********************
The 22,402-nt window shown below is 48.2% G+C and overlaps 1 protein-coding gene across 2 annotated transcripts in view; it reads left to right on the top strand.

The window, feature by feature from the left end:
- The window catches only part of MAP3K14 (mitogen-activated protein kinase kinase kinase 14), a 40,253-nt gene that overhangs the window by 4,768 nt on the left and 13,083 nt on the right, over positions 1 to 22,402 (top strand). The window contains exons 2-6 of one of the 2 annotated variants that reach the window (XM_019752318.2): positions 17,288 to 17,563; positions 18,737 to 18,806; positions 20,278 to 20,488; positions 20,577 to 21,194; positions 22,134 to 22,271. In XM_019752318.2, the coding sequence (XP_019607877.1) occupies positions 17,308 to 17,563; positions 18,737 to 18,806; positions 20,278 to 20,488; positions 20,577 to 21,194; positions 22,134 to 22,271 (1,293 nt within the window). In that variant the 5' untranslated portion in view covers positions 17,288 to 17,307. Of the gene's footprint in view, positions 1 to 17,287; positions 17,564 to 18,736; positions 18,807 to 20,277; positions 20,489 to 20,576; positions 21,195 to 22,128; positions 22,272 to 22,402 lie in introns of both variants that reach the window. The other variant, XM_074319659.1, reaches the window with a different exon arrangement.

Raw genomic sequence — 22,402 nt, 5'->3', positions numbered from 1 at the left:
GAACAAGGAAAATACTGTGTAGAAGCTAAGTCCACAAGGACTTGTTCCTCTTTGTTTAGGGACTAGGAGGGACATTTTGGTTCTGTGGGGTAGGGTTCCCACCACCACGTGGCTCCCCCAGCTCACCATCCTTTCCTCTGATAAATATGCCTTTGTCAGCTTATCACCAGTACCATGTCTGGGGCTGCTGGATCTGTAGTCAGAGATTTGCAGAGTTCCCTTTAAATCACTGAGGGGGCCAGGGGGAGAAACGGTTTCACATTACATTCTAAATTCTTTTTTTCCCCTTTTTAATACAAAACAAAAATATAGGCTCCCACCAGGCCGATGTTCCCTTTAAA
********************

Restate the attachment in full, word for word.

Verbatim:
The 22,402-nt window shown below is 48.2% G+C and overlaps 1 protein-coding gene across 2 annotated transcripts in view; it reads left to right on the top strand.

The window, feature by feature from the left end:
- The window catches only part of MAP3K14 (mitogen-activated protein kinase kinase kinase 14), a 40,253-nt gene that overhangs the window by 4,768 nt on the left and 13,083 nt on the right, over positions 1 to 22,402 (top strand). The window contains exons 2-6 of one of the 2 annotated variants that reach the window (XM_019752318.2): positions 17,288 to 17,563; positions 18,737 to 18,806; positions 20,278 to 20,488; positions 20,577 to 21,194; positions 22,134 to 22,271. In XM_019752318.2, the coding sequence (XP_019607877.1) occupies positions 17,308 to 17,563; positions 18,737 to 18,806; positions 20,278 to 20,488; positions 20,577 to 21,194; positions 22,134 to 22,271 (1,293 nt within the window). In that variant the 5' untranslated portion in view covers positions 17,288 to 17,307. Of the gene's footprint in view, positions 1 to 17,287; positions 17,564 to 18,736; positions 18,807 to 20,277; positions 20,489 to 20,576; positions 21,195 to 22,128; positions 22,272 to 22,402 lie in introns of both variants that reach the window. The other variant, XM_074319659.1, reaches the window with a different exon arrangement.

Raw genomic sequence — 22,402 nt, 5'->3', positions numbered from 1 at the left:
GAACAAGGAAAATACTGTGTAGAAGCTAAGTCCACAAGGACTTGTTCCTCTTTGTTTAGGGACTAGGAGGGACATTTTGGTTCTGTGGGGTAGGGTTCCCACCACCACGTGGCTCCCCCAGCTCACCATCCTTTCCTCTGATAAATATGCCTTTGTCAGCTTATCACCAGTACCATGTCTGGGGCTGCTGGATCTGTAGTCAGAGATTTGCAGAGTTCCCTTTAAATCACTGAGGGGGCCAGGGGGAGAAACGGTTTCACATTACATTCTAAATTCTTTTTTTCCCCTTTTTAATACAAAACAAAAATATAGGCTCCCACCAGGCCGATGTTCCCTTTAAA